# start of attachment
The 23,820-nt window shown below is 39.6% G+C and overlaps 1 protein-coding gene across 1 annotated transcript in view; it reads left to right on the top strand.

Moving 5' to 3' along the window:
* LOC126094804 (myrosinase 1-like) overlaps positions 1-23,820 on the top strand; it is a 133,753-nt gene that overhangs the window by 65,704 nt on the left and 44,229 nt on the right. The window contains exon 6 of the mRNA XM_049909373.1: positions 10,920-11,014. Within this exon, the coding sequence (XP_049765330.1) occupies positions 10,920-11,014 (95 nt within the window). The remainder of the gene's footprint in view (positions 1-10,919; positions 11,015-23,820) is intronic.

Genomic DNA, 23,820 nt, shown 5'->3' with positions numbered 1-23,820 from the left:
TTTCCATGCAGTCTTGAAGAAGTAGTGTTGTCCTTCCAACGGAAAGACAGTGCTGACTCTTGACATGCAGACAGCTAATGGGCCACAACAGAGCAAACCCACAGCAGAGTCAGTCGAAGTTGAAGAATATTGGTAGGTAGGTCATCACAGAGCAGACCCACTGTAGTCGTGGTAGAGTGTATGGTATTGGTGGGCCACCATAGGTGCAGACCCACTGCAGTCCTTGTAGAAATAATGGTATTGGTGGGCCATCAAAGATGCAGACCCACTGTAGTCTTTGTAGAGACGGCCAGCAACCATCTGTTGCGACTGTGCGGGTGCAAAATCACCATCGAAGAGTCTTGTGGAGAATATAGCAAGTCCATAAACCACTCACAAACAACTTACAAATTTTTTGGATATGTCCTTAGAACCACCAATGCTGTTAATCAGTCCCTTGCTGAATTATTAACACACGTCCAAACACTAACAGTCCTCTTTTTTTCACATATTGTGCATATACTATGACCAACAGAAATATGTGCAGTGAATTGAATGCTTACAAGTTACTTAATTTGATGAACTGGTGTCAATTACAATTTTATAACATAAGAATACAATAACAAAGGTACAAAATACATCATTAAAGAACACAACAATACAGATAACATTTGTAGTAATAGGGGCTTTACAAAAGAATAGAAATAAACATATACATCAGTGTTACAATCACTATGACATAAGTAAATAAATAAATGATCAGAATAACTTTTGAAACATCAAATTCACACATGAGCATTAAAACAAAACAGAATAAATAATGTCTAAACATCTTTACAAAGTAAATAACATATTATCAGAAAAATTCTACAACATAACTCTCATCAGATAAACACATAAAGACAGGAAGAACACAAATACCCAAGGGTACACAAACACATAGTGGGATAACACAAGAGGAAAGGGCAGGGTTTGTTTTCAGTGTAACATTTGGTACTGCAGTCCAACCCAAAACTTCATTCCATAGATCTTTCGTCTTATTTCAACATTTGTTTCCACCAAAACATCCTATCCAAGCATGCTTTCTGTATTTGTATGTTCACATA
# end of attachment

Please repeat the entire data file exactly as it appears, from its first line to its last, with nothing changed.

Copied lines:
The 23,820-nt window shown below is 39.6% G+C and overlaps 1 protein-coding gene across 1 annotated transcript in view; it reads left to right on the top strand.

Moving 5' to 3' along the window:
* LOC126094804 (myrosinase 1-like) overlaps positions 1-23,820 on the top strand; it is a 133,753-nt gene that overhangs the window by 65,704 nt on the left and 44,229 nt on the right. The window contains exon 6 of the mRNA XM_049909373.1: positions 10,920-11,014. Within this exon, the coding sequence (XP_049765330.1) occupies positions 10,920-11,014 (95 nt within the window). The remainder of the gene's footprint in view (positions 1-10,919; positions 11,015-23,820) is intronic.

Genomic DNA, 23,820 nt, shown 5'->3' with positions numbered 1-23,820 from the left:
TTTCCATGCAGTCTTGAAGAAGTAGTGTTGTCCTTCCAACGGAAAGACAGTGCTGACTCTTGACATGCAGACAGCTAATGGGCCACAACAGAGCAAACCCACAGCAGAGTCAGTCGAAGTTGAAGAATATTGGTAGGTAGGTCATCACAGAGCAGACCCACTGTAGTCGTGGTAGAGTGTATGGTATTGGTGGGCCACCATAGGTGCAGACCCACTGCAGTCCTTGTAGAAATAATGGTATTGGTGGGCCATCAAAGATGCAGACCCACTGTAGTCTTTGTAGAGACGGCCAGCAACCATCTGTTGCGACTGTGCGGGTGCAAAATCACCATCGAAGAGTCTTGTGGAGAATATAGCAAGTCCATAAACCACTCACAAACAACTTACAAATTTTTTGGATATGTCCTTAGAACCACCAATGCTGTTAATCAGTCCCTTGCTGAATTATTAACACACGTCCAAACACTAACAGTCCTCTTTTTTTCACATATTGTGCATATACTATGACCAACAGAAATATGTGCAGTGAATTGAATGCTTACAAGTTACTTAATTTGATGAACTGGTGTCAATTACAATTTTATAACATAAGAATACAATAACAAAGGTACAAAATACATCATTAAAGAACACAACAATACAGATAACATTTGTAGTAATAGGGGCTTTACAAAAGAATAGAAATAAACATATACATCAGTGTTACAATCACTATGACATAAGTAAATAAATAAATGATCAGAATAACTTTTGAAACATCAAATTCACACATGAGCATTAAAACAAAACAGAATAAATAATGTCTAAACATCTTTACAAAGTAAATAACATATTATCAGAAAAATTCTACAACATAACTCTCATCAGATAAACACATAAAGACAGGAAGAACACAAATACCCAAGGGTACACAAACACATAGTGGGATAACACAAGAGGAAAGGGCAGGGTTTGTTTTCAGTGTAACATTTGGTACTGCAGTCCAACCCAAAACTTCATTCCATAGATCTTTCGTCTTATTTCAACATTTGTTTCCACCAAAACATCCTATCCAAGCATGCTTTCTGTATTTGTATGTTCACATA